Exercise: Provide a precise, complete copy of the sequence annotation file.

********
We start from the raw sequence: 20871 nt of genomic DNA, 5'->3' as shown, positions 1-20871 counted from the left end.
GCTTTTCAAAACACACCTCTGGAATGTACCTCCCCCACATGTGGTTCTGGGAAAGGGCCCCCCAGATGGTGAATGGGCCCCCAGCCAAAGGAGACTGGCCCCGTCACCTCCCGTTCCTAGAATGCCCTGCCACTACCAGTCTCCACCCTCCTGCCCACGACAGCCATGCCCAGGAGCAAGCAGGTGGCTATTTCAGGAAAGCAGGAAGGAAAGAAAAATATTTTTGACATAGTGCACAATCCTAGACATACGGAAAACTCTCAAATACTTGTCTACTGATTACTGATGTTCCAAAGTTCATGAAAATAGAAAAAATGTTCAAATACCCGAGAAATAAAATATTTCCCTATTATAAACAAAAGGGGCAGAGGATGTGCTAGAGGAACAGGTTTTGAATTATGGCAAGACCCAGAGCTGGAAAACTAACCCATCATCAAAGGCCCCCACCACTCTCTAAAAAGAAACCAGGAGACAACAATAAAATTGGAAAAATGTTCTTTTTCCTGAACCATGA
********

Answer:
We start from the raw sequence: 20871 nt of genomic DNA, 5'->3' as shown, positions 1-20871 counted from the left end.
GCTTTTCAAAACACACCTCTGGAATGTACCTCCCCCACATGTGGTTCTGGGAAAGGGCCCCCCAGATGGTGAATGGGCCCCCAGCCAAAGGAGACTGGCCCCGTCACCTCCCGTTCCTAGAATGCCCTGCCACTACCAGTCTCCACCCTCCTGCCCACGACAGCCATGCCCAGGAGCAAGCAGGTGGCTATTTCAGGAAAGCAGGAAGGAAAGAAAAATATTTTTGACATAGTGCACAATCCTAGACATACGGAAAACTCTCAAATACTTGTCTACTGATTACTGATGTTCCAAAGTTCATGAAAATAGAAAAAATGTTCAAATACCCGAGAAATAAAATATTTCCCTATTATAAACAAAAGGGGCAGAGGATGTGCTAGAGGAACAGGTTTTGAATTATGGCAAGACCCAGAGCTGGAAAACTAACCCATCATCAAAGGCCCCCACCACTCTCTAAAAAGAAACCAGGAGACAACAATAAAATTGGAAAAATGTTCTTTTTCCTGAACCATGA